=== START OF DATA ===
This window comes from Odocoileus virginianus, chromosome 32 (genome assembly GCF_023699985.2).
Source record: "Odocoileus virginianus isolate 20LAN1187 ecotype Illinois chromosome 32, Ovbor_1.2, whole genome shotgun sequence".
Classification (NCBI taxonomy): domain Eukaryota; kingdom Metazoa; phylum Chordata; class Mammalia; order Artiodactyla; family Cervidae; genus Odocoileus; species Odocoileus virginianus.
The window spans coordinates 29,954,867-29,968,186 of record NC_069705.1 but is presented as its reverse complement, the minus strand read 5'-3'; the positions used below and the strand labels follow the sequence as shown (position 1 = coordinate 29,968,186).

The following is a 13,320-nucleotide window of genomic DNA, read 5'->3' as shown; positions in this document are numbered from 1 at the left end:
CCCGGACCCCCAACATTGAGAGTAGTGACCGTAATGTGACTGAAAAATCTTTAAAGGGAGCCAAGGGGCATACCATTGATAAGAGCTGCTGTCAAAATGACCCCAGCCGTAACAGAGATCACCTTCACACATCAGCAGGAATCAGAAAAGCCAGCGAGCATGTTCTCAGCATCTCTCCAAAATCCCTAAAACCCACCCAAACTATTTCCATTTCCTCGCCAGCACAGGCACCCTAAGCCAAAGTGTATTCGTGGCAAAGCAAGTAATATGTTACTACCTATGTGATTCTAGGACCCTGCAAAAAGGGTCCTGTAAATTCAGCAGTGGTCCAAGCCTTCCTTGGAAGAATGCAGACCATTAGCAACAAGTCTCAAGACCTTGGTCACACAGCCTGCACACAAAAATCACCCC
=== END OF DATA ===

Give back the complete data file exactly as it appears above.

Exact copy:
This window comes from Odocoileus virginianus, chromosome 32 (genome assembly GCF_023699985.2).
Source record: "Odocoileus virginianus isolate 20LAN1187 ecotype Illinois chromosome 32, Ovbor_1.2, whole genome shotgun sequence".
Classification (NCBI taxonomy): domain Eukaryota; kingdom Metazoa; phylum Chordata; class Mammalia; order Artiodactyla; family Cervidae; genus Odocoileus; species Odocoileus virginianus.
The window spans coordinates 29,954,867-29,968,186 of record NC_069705.1 but is presented as its reverse complement, the minus strand read 5'-3'; the positions used below and the strand labels follow the sequence as shown (position 1 = coordinate 29,968,186).

The following is a 13,320-nucleotide window of genomic DNA, read 5'->3' as shown; positions in this document are numbered from 1 at the left end:
CCCGGACCCCCAACATTGAGAGTAGTGACCGTAATGTGACTGAAAAATCTTTAAAGGGAGCCAAGGGGCATACCATTGATAAGAGCTGCTGTCAAAATGACCCCAGCCGTAACAGAGATCACCTTCACACATCAGCAGGAATCAGAAAAGCCAGCGAGCATGTTCTCAGCATCTCTCCAAAATCCCTAAAACCCACCCAAACTATTTCCATTTCCTCGCCAGCACAGGCACCCTAAGCCAAAGTGTATTCGTGGCAAAGCAAGTAATATGTTACTACCTATGTGATTCTAGGACCCTGCAAAAAGGGTCCTGTAAATTCAGCAGTGGTCCAAGCCTTCCTTGGAAGAATGCAGACCATTAGCAACAAGTCTCAAGACCTTGGTCACACAGCCTGCACACAAAAATCACCCC